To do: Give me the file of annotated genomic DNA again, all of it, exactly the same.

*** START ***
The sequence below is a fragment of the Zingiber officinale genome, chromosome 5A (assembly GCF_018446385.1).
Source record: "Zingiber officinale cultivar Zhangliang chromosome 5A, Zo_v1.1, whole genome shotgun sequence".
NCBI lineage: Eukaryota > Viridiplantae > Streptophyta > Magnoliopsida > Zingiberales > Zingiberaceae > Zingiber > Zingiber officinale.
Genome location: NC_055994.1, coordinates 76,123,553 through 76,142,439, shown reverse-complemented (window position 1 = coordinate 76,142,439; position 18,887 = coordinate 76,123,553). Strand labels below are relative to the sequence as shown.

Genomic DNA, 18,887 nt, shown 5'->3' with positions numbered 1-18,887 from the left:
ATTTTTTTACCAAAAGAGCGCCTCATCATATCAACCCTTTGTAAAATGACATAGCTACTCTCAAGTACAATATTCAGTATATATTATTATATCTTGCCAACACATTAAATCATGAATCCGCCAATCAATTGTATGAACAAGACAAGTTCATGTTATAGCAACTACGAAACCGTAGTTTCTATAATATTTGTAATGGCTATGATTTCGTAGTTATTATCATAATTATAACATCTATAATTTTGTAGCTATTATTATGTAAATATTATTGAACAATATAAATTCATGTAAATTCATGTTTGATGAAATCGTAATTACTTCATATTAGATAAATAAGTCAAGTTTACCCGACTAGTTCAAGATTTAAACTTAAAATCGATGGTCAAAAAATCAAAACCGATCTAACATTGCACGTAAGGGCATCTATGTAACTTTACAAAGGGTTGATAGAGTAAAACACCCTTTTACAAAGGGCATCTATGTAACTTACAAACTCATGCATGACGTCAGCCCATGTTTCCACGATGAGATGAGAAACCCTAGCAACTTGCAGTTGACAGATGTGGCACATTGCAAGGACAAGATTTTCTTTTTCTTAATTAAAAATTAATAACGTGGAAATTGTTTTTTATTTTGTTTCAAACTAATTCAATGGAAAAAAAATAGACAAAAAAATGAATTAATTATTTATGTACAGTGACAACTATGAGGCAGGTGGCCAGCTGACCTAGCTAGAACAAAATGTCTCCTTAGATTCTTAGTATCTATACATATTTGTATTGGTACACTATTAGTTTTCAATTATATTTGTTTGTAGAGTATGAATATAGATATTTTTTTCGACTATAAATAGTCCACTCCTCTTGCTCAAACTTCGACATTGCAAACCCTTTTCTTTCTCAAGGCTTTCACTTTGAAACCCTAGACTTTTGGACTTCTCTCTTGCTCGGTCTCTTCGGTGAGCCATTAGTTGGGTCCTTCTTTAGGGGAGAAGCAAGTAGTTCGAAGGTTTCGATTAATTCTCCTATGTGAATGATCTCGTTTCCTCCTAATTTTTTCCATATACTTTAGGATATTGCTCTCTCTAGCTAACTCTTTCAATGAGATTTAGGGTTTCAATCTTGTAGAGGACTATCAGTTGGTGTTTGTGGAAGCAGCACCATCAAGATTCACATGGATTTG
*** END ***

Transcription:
The sequence below is a fragment of the Zingiber officinale genome, chromosome 5A (assembly GCF_018446385.1).
Source record: "Zingiber officinale cultivar Zhangliang chromosome 5A, Zo_v1.1, whole genome shotgun sequence".
NCBI lineage: Eukaryota > Viridiplantae > Streptophyta > Magnoliopsida > Zingiberales > Zingiberaceae > Zingiber > Zingiber officinale.
Genome location: NC_055994.1, coordinates 76,123,553 through 76,142,439, shown reverse-complemented (window position 1 = coordinate 76,142,439; position 18,887 = coordinate 76,123,553). Strand labels below are relative to the sequence as shown.

Genomic DNA, 18,887 nt, shown 5'->3' with positions numbered 1-18,887 from the left:
ATTTTTTTACCAAAAGAGCGCCTCATCATATCAACCCTTTGTAAAATGACATAGCTACTCTCAAGTACAATATTCAGTATATATTATTATATCTTGCCAACACATTAAATCATGAATCCGCCAATCAATTGTATGAACAAGACAAGTTCATGTTATAGCAACTACGAAACCGTAGTTTCTATAATATTTGTAATGGCTATGATTTCGTAGTTATTATCATAATTATAACATCTATAATTTTGTAGCTATTATTATGTAAATATTATTGAACAATATAAATTCATGTAAATTCATGTTTGATGAAATCGTAATTACTTCATATTAGATAAATAAGTCAAGTTTACCCGACTAGTTCAAGATTTAAACTTAAAATCGATGGTCAAAAAATCAAAACCGATCTAACATTGCACGTAAGGGCATCTATGTAACTTTACAAAGGGTTGATAGAGTAAAACACCCTTTTACAAAGGGCATCTATGTAACTTACAAACTCATGCATGACGTCAGCCCATGTTTCCACGATGAGATGAGAAACCCTAGCAACTTGCAGTTGACAGATGTGGCACATTGCAAGGACAAGATTTTCTTTTTCTTAATTAAAAATTAATAACGTGGAAATTGTTTTTTATTTTGTTTCAAACTAATTCAATGGAAAAAAAATAGACAAAAAAATGAATTAATTATTTATGTACAGTGACAACTATGAGGCAGGTGGCCAGCTGACCTAGCTAGAACAAAATGTCTCCTTAGATTCTTAGTATCTATACATATTTGTATTGGTACACTATTAGTTTTCAATTATATTTGTTTGTAGAGTATGAATATAGATATTTTTTTCGACTATAAATAGTCCACTCCTCTTGCTCAAACTTCGACATTGCAAACCCTTTTCTTTCTCAAGGCTTTCACTTTGAAACCCTAGACTTTTGGACTTCTCTCTTGCTCGGTCTCTTCGGTGAGCCATTAGTTGGGTCCTTCTTTAGGGGAGAAGCAAGTAGTTCGAAGGTTTCGATTAATTCTCCTATGTGAATGATCTCGTTTCCTCCTAATTTTTTCCATATACTTTAGGATATTGCTCTCTCTAGCTAACTCTTTCAATGAGATTTAGGGTTTCAATCTTGTAGAGGACTATCAGTTGGTGTTTGTGGAAGCAGCACCATCAAGATTCACATGGATTTG